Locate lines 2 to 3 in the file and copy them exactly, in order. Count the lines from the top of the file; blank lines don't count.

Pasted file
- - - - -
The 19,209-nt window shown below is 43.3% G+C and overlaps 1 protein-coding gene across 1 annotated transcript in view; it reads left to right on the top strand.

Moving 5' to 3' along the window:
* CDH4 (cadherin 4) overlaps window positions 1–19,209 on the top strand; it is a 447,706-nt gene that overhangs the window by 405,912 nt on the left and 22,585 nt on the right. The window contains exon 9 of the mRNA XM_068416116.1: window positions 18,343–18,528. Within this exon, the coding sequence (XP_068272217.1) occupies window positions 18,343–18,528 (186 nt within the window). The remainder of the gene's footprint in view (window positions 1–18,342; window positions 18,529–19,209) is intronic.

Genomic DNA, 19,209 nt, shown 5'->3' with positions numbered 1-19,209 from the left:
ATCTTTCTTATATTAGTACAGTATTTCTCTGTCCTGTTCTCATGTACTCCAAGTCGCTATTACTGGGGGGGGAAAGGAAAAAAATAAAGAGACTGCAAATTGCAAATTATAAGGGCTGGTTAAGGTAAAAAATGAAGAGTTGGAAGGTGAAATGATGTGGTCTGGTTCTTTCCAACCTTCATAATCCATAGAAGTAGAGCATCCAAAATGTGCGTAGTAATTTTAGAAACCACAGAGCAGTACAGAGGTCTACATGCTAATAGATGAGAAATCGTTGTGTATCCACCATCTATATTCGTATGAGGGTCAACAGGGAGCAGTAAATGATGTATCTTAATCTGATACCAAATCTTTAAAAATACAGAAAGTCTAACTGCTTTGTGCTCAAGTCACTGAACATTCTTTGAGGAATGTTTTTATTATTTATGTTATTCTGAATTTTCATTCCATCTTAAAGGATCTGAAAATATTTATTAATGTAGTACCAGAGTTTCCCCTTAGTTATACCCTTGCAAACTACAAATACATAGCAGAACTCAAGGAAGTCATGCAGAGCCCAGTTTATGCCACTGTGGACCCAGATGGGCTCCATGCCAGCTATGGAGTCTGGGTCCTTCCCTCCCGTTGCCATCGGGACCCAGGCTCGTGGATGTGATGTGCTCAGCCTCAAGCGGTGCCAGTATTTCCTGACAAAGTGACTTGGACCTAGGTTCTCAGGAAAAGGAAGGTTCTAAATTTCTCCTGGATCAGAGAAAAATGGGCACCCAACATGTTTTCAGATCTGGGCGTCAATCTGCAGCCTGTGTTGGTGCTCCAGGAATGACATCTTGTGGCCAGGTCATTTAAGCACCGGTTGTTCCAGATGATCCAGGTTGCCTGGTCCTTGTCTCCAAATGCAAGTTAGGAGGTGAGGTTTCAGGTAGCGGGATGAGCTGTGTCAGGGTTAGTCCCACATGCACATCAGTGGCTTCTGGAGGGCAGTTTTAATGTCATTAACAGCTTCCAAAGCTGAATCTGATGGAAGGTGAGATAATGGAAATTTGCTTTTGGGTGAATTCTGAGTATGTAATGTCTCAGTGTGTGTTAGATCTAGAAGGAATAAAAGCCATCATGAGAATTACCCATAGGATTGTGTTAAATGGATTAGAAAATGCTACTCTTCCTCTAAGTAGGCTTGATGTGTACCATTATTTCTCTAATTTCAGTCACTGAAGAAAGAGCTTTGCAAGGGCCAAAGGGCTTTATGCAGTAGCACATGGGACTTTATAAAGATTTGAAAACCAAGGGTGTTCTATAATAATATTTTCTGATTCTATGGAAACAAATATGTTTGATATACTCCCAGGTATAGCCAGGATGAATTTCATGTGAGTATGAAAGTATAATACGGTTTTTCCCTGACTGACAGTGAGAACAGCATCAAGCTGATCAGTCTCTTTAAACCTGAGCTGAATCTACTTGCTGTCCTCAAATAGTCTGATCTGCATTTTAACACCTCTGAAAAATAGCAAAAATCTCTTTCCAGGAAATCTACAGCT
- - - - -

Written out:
Moving 5' to 3' along the window:
* CDH4 (cadherin 4) overlaps window positions 1–19,209 on the top strand; it is a 447,706-nt gene that overhangs the window by 405,912 nt on the left and 22,585 nt on the right. The window contains exon 9 of the mRNA XM_068416116.1: window positions 18,343–18,528. Within this exon, the coding sequence (XP_068272217.1) occupies window positions 18,343–18,528 (186 nt within the window). The remainder of the gene's footprint in view (window positions 1–18,342; window positions 18,529–19,209) is intronic.